The amount of tax you owe on dividends depends on your overall income and whether the dividends are qualified or nonqualified (also called ordinary dividends). Qualified dividends, which are subject to capital gains tax rates (currently a maximum of 20%), are dividends that:

  • Are paid from a domestic (U.S.) company or a qualifying foreign company
  • Are not listed with the IRS as a dividend that does not qualify
  • Have met the required dividend holding period

You’ll owe the higher tax rate (the one applied to ordinary income) on income from nonqualified dividends – those paid by real estate investment trusts (REITs), master limited partnerships (MLPs), those on employee stock options and those on tax-exempt companies. (For a closer look, see How are Qualified and Nonqualified Dividends Taxed?)

You’ll report dividend income on your tax return. Ordinary dividends are reported on Line 9a of Form 1040 or 1040A; qualified dividends are reported on Line 9b. You must complete Schedule B if you have received more than $1,500 in ordinary dividends. Depending on your situation, you may have to file additional forms and schedules with your tax return.

If your dividends are significant, you may have to pay estimated taxes to avoid interest and/or penalties (the federal income tax is a pay-as-you-go tax, meaning that taxes must be paid as you receive income throughout the year). In general, if you expect to owe tax of $1,000 of more, you should make quarterly estimated tax payments. Individuals can file Form 1040-ES, Estimated Tax for Individuals along with the appropriate state’s estimated tax form. Alternatively, you may be able to submit a new Form W-4 to your employer to change your withholding allowances (so that more money is withheld each pay period).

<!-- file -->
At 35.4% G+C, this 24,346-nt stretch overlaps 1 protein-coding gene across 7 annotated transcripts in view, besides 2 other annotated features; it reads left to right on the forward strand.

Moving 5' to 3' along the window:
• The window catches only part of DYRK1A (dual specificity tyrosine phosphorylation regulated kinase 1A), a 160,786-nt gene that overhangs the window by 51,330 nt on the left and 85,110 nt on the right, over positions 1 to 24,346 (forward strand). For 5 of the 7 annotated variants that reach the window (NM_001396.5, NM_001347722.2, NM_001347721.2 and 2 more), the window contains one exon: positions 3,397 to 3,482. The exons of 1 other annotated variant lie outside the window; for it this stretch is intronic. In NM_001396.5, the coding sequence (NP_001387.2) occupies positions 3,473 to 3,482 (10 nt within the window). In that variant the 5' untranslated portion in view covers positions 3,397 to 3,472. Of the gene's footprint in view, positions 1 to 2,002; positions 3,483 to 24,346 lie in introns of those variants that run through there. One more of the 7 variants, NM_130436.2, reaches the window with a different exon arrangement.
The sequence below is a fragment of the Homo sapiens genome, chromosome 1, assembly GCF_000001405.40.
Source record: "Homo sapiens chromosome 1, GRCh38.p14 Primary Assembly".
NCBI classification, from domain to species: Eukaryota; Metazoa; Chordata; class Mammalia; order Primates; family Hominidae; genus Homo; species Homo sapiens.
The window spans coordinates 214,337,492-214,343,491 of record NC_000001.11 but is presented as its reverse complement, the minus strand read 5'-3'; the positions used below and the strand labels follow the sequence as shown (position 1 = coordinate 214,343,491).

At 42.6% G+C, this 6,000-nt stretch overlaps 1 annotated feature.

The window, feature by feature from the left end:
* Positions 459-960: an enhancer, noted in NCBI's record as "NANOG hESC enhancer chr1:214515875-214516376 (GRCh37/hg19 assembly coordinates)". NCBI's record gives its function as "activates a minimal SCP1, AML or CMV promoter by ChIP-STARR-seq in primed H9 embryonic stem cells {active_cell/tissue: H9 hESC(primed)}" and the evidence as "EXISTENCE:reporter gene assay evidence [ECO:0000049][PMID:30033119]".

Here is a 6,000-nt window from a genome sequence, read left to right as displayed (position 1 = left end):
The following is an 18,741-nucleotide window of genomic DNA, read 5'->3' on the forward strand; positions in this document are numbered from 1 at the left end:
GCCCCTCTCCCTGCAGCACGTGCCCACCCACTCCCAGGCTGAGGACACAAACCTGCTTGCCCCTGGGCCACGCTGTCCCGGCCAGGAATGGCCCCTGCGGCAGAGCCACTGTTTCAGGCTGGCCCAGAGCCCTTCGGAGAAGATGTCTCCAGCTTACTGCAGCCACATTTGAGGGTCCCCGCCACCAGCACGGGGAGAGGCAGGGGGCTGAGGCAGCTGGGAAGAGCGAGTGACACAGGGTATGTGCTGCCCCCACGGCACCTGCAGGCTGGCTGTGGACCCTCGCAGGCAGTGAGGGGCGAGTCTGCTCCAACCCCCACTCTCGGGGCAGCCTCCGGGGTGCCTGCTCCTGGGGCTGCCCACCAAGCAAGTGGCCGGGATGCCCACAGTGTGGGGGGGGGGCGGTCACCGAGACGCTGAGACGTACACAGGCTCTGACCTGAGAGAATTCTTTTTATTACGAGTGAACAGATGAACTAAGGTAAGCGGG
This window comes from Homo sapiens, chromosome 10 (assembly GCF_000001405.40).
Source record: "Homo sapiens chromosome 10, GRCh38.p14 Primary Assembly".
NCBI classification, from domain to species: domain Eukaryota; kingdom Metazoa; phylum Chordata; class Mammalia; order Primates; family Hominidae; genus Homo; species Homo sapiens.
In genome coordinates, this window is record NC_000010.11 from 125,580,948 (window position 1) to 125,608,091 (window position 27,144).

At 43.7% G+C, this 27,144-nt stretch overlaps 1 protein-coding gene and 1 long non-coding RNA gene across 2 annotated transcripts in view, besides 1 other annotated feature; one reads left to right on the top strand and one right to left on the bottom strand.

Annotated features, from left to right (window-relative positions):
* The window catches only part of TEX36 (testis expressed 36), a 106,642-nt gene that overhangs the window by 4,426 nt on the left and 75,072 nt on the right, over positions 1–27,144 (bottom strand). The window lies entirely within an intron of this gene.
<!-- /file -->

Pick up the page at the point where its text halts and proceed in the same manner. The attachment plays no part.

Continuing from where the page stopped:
Taxes are complicated and tax laws do change. It’s recommended that you work with a qualified tax specialist or CPA to determine the most favorable approach to taxes. (For more, see Understanding How Dividends are Taxed.)


Introduction To Dividends: Conclusion